Sports

High-octane Elis overwhelm football

Yale eliminates Bruno from Ivy championship race after Bears blow 13-point lead in home loss

By
Senior Staff Writer
Monday, November 10, 2014

Despite grabbing an early lead and later mounting a spirited comeback, the football team could not bottle up Yale’s explosive offense and fell below .500 in its third Ivy game versus the Elis, 45-42.

A pair of early Yale (7-1, 4-1 Ivy) turnovers stalled its top-ranked offense, and the Bears capitalized to take a 20-7 lead in the second quarter. But the Elis stormed back, scoring the game’s next 24 points, and while the Bears were able to continue scoring, they could not stop the Yale offense and stud running back Tyler Varga.

“We played hard. It just came down to Varga,” said Head Coach Phil Estes P’18.

The defeat mathematically eliminates Bruno (4-4, 2-3) from Ivy title contention, as it cannot end up with a better record than first-place Harvard (8-0, 5-0). The Bears now sit in fifth place, ahead of Penn, Cornell and Columbia, who are a combined 1-14 in conference and 1-23 overall.

Varga, who has over 500 more rushing yards than anyone else in the conference, was simply unstoppable. He ran for 204 yards and two touchdowns on 35 carries, seemingly pushing the pile and guaranteeing himself a gain on every rush.

Perhaps Varga’s most significant contribution was his work on third downs. Yale handed him the ball on seven third downs, and he converted them all, as well as one fourth down.

“When you get in third down and it’s third-and-short and he gets the ball, he’s going to get that first down,” Estes said.

Yale’s success on third down was an integral part of its victory, as the team went 10-for-13 and made it difficult for the Brown defense to get off the field. Despite ranking second in the conference in total defense, the Bears could only force one Yale punt.

The Bears also had some difficulty slowing Yale’s air attack, a task made more challenging by an early injury to star cornerback Jacob Supron ’15. Yale quarterback Morgan Roberts threw for 248 yards on 20-for-26 passing and was similarly deadly on third downs. On Yale’s final touchdown drive, nursing a 38-35 lead, he converted a third-and-eight and a third-and-nine to keep moving down the field. The Bears had multiple opportunities to force a punt and give their offense the ball back with a chance to take the lead but could not do so.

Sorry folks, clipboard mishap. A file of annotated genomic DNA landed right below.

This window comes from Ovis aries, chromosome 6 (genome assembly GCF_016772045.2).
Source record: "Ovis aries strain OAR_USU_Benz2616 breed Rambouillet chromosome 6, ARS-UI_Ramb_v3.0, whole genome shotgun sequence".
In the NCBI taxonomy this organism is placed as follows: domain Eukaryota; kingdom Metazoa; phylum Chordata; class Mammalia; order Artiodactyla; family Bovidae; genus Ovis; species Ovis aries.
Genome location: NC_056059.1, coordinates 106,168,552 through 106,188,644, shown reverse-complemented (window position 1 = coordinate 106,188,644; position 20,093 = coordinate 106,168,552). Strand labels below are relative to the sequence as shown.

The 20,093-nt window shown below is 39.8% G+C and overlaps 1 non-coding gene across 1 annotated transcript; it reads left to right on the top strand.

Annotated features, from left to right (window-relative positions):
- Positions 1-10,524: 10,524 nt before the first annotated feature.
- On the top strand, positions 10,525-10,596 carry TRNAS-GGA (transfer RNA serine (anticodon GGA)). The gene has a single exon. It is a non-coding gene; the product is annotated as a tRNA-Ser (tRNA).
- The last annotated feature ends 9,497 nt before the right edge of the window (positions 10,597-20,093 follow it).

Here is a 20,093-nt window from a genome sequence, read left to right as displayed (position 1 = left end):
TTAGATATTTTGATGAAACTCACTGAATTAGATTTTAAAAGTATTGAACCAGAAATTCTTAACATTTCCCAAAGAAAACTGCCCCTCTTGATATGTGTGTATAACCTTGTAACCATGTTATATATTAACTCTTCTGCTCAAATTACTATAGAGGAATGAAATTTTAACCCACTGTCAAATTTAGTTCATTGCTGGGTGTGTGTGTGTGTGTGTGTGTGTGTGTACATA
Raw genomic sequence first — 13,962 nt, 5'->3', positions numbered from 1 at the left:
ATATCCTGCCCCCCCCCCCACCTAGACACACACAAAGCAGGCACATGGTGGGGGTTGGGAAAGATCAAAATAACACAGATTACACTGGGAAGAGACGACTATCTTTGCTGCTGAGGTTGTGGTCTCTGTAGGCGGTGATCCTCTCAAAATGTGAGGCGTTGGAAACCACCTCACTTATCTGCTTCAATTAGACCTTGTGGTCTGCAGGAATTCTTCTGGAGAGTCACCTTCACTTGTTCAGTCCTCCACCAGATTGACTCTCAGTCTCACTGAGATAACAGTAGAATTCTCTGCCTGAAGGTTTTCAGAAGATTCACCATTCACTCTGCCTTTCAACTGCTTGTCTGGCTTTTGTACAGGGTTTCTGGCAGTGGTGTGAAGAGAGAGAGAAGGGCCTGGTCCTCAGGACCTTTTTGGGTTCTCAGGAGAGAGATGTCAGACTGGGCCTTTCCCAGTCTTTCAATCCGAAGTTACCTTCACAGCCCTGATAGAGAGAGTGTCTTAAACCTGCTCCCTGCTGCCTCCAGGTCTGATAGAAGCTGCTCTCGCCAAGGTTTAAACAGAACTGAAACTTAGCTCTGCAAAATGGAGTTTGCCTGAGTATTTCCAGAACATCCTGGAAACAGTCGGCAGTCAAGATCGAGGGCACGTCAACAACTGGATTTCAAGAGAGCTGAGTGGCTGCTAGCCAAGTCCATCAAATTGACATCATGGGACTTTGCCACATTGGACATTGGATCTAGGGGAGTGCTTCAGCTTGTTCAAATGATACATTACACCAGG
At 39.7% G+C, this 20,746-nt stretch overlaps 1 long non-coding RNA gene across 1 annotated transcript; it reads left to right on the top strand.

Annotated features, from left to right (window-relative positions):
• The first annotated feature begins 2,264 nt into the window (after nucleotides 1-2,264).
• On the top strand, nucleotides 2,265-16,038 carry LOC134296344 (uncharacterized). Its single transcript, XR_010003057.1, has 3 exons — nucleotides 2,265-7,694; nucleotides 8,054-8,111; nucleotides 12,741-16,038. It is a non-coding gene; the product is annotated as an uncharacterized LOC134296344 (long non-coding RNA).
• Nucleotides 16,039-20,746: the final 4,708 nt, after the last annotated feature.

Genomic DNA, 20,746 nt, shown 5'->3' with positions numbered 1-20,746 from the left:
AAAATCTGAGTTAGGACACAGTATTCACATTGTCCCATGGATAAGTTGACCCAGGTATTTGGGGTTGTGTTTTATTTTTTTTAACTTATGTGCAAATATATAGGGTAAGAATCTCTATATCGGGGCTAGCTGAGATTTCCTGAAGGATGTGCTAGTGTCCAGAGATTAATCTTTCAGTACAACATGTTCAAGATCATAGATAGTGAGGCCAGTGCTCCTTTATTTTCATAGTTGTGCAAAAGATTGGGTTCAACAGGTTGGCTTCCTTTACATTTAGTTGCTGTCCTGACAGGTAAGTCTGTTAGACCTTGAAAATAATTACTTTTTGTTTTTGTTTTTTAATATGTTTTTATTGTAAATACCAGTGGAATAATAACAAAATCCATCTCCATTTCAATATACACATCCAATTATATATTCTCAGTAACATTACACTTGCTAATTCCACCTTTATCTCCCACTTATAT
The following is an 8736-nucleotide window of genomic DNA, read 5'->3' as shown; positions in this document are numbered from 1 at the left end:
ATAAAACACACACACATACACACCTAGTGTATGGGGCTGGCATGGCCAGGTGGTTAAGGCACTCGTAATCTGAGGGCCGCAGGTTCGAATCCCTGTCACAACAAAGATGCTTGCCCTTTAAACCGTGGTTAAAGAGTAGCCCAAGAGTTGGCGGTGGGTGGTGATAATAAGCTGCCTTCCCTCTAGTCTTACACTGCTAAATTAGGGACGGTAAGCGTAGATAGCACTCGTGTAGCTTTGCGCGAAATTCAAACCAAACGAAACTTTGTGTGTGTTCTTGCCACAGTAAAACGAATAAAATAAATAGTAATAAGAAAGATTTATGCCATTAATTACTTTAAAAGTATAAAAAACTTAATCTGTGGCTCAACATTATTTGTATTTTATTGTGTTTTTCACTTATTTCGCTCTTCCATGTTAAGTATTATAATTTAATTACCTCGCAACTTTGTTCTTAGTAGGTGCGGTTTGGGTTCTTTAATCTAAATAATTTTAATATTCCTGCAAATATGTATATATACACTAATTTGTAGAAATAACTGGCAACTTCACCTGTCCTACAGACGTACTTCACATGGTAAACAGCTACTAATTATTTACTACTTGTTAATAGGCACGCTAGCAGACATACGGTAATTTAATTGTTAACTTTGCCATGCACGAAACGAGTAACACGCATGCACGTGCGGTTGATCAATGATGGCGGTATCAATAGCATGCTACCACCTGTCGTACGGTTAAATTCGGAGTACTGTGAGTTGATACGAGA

Explaining the team’s struggles on third down, Estes said the Bears’ inability to pressure the quarterback with a simple four-man rush, which forced them to send blitzes to get to Roberts, was a significant factor.

“When you do that, there’s always that chance to convert,” he said.

While the Bruno defense could not contain the Elis’ explosive offense, Brown’s offense picked up the slack. It outgained Yale 526-520, but early red zone troubles ended up hurting Bruno as the game wound down.

The Bears got deep into Yale territory on their first two drives but were forced to kick field goals from the Yale 16 and 21, respectively. Bruno built its big lead without red zone scores when Andrew Coke ’16 ripped off a 77-yard touchdown run, and Ryan MacDonald ’16 took a fumble to the house on Yale’s next possession.

Bruno found itself in the red zone once more on its next drive, but Marcus Fuller ’15 was picked off on the goal line. With 1:32 left in the half, Yale drove the length of the field and hit a field goal to cut the Bruno lead to 20-17.

“That hurt a little bit,” Estes said. “It’s those little things that we’ve got to clean up.”

But even as the Bears struggled beyond the Yale 20, scoring just one touchdown in three trips on a one-yard run from Seth Rosenbauer ’16, the offense was still prolific, scoring on two long passes in the fourth quarter.

Fuller had another excellent game, completing 27 of his 36 passes for 393 yards, two touchdowns and an interception. He was nearly unstoppable in the fourth quarter, going 12-for-13 for 143 yards and completing two brilliant touchdown throws to Alex Jette ’17.

Rosenbauer was less dangerous in the running game, gaining only 45 yards on 15 tries, but he showed off his versatility by splitting out wide and catching a key 53-yard pass on third down.

Yale Head Coach Tony Reno complimented the quarterbacks, calling both “great.” He also praised Rosenbauer’s running style, comparing him to an all-time great Bear.

“It’s like Nick Hartigan (’06) was born again,” he said.

Hartigan is Brown’s all-time leading rusher and was unanimously named the Ivy League Player of the Year in 2005.

Despite the deflating loss, the Bears saw an overall improvement in their performance.

“We’re starting to come into our own offensively,” Fuller said.

Estes had high praise for Fuller and linebacker Xavier Russo ’15.

“There’s something about this team that I like,” Estes said, noting the experience the team’s upperclassmen bring. “They’ve been great leaders for the young guys and a great example for them as well.”

But “this is a tough one,” he added, referring to the loss.

While the Bears can no longer win the conference, they can still best their conference record from last season if they win their final two games. That quest continues next Saturday at Dartmouth (6-2, 4-1).

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